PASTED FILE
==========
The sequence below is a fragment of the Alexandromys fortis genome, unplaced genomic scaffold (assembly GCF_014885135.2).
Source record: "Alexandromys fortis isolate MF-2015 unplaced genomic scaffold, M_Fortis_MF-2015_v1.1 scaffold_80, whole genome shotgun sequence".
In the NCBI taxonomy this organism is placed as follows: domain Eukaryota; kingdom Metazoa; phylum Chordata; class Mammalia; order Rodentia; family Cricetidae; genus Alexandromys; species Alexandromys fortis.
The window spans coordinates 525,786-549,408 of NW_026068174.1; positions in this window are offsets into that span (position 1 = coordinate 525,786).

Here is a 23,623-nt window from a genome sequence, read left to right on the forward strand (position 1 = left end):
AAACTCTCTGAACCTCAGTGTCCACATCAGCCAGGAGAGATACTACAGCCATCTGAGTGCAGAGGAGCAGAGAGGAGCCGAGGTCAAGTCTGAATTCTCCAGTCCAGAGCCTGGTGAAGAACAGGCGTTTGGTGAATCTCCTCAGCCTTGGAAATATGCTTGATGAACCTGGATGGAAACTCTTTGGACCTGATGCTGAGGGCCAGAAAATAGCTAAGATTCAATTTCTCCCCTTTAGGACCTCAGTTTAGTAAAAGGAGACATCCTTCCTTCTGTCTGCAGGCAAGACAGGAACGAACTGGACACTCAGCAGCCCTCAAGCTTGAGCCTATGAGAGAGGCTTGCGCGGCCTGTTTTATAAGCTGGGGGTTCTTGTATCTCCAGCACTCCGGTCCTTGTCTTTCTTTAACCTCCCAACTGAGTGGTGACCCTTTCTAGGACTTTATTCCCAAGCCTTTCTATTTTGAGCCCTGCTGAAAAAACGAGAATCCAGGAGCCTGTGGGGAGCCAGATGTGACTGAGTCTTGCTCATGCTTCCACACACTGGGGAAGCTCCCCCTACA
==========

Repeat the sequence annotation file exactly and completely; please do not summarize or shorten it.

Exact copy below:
The sequence below is a fragment of the Alexandromys fortis genome, unplaced genomic scaffold (assembly GCF_014885135.2).
Source record: "Alexandromys fortis isolate MF-2015 unplaced genomic scaffold, M_Fortis_MF-2015_v1.1 scaffold_80, whole genome shotgun sequence".
In the NCBI taxonomy this organism is placed as follows: domain Eukaryota; kingdom Metazoa; phylum Chordata; class Mammalia; order Rodentia; family Cricetidae; genus Alexandromys; species Alexandromys fortis.
The window spans coordinates 525,786-549,408 of NW_026068174.1; positions in this window are offsets into that span (position 1 = coordinate 525,786).

Here is a 23,623-nt window from a genome sequence, read left to right on the forward strand (position 1 = left end):
AAACTCTCTGAACCTCAGTGTCCACATCAGCCAGGAGAGATACTACAGCCATCTGAGTGCAGAGGAGCAGAGAGGAGCCGAGGTCAAGTCTGAATTCTCCAGTCCAGAGCCTGGTGAAGAACAGGCGTTTGGTGAATCTCCTCAGCCTTGGAAATATGCTTGATGAACCTGGATGGAAACTCTTTGGACCTGATGCTGAGGGCCAGAAAATAGCTAAGATTCAATTTCTCCCCTTTAGGACCTCAGTTTAGTAAAAGGAGACATCCTTCCTTCTGTCTGCAGGCAAGACAGGAACGAACTGGACACTCAGCAGCCCTCAAGCTTGAGCCTATGAGAGAGGCTTGCGCGGCCTGTTTTATAAGCTGGGGGTTCTTGTATCTCCAGCACTCCGGTCCTTGTCTTTCTTTAACCTCCCAACTGAGTGGTGACCCTTTCTAGGACTTTATTCCCAAGCCTTTCTATTTTGAGCCCTGCTGAAAAAACGAGAATCCAGGAGCCTGTGGGGAGCCAGATGTGACTGAGTCTTGCTCATGCTTCCACACACTGGGGAAGCTCCCCCTACA